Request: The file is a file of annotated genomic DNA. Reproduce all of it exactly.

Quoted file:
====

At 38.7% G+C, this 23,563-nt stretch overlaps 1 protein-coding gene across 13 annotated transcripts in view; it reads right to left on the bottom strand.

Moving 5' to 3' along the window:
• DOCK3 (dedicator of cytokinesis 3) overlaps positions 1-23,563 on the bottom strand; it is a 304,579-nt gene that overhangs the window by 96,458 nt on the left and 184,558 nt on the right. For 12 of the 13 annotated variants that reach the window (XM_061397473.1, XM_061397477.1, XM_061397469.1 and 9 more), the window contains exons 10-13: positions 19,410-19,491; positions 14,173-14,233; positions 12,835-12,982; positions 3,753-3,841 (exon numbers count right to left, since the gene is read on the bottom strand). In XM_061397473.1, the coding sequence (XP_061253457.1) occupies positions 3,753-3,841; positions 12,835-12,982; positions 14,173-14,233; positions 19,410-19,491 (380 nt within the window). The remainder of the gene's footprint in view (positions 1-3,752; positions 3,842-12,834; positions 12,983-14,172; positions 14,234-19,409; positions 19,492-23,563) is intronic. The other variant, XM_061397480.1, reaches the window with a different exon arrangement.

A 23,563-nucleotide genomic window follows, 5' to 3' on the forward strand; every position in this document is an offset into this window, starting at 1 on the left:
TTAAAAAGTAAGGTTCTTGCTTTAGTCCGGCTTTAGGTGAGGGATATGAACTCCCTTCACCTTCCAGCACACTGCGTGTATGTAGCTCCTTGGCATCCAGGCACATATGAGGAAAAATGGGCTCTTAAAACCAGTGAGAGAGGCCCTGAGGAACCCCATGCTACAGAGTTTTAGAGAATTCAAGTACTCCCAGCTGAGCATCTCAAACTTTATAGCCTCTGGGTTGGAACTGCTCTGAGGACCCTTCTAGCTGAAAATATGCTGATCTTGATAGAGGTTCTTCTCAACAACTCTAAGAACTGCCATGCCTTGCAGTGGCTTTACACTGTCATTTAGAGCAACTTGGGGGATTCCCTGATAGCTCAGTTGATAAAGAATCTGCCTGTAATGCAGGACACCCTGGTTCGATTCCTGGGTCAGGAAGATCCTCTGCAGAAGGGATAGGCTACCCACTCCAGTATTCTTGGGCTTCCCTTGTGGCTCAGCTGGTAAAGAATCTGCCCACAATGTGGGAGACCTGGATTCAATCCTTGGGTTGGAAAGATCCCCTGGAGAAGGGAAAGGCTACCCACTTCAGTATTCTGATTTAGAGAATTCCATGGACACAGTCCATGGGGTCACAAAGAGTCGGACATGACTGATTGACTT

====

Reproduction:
At 38.7% G+C, this 23,563-nt stretch overlaps 1 protein-coding gene across 13 annotated transcripts in view; it reads right to left on the bottom strand.

Moving 5' to 3' along the window:
• DOCK3 (dedicator of cytokinesis 3) overlaps positions 1-23,563 on the bottom strand; it is a 304,579-nt gene that overhangs the window by 96,458 nt on the left and 184,558 nt on the right. For 12 of the 13 annotated variants that reach the window (XM_061397473.1, XM_061397477.1, XM_061397469.1 and 9 more), the window contains exons 10-13: positions 19,410-19,491; positions 14,173-14,233; positions 12,835-12,982; positions 3,753-3,841 (exon numbers count right to left, since the gene is read on the bottom strand). In XM_061397473.1, the coding sequence (XP_061253457.1) occupies positions 3,753-3,841; positions 12,835-12,982; positions 14,173-14,233; positions 19,410-19,491 (380 nt within the window). The remainder of the gene's footprint in view (positions 1-3,752; positions 3,842-12,834; positions 12,983-14,172; positions 14,234-19,409; positions 19,492-23,563) is intronic. The other variant, XM_061397480.1, reaches the window with a different exon arrangement.

A 23,563-nucleotide genomic window follows, 5' to 3' on the forward strand; every position in this document is an offset into this window, starting at 1 on the left:
TTAAAAAGTAAGGTTCTTGCTTTAGTCCGGCTTTAGGTGAGGGATATGAACTCCCTTCACCTTCCAGCACACTGCGTGTATGTAGCTCCTTGGCATCCAGGCACATATGAGGAAAAATGGGCTCTTAAAACCAGTGAGAGAGGCCCTGAGGAACCCCATGCTACAGAGTTTTAGAGAATTCAAGTACTCCCAGCTGAGCATCTCAAACTTTATAGCCTCTGGGTTGGAACTGCTCTGAGGACCCTTCTAGCTGAAAATATGCTGATCTTGATAGAGGTTCTTCTCAACAACTCTAAGAACTGCCATGCCTTGCAGTGGCTTTACACTGTCATTTAGAGCAACTTGGGGGATTCCCTGATAGCTCAGTTGATAAAGAATCTGCCTGTAATGCAGGACACCCTGGTTCGATTCCTGGGTCAGGAAGATCCTCTGCAGAAGGGATAGGCTACCCACTCCAGTATTCTTGGGCTTCCCTTGTGGCTCAGCTGGTAAAGAATCTGCCCACAATGTGGGAGACCTGGATTCAATCCTTGGGTTGGAAAGATCCCCTGGAGAAGGGAAAGGCTACCCACTTCAGTATTCTGATTTAGAGAATTCCATGGACACAGTCCATGGGGTCACAAAGAGTCGGACATGACTGATTGACTT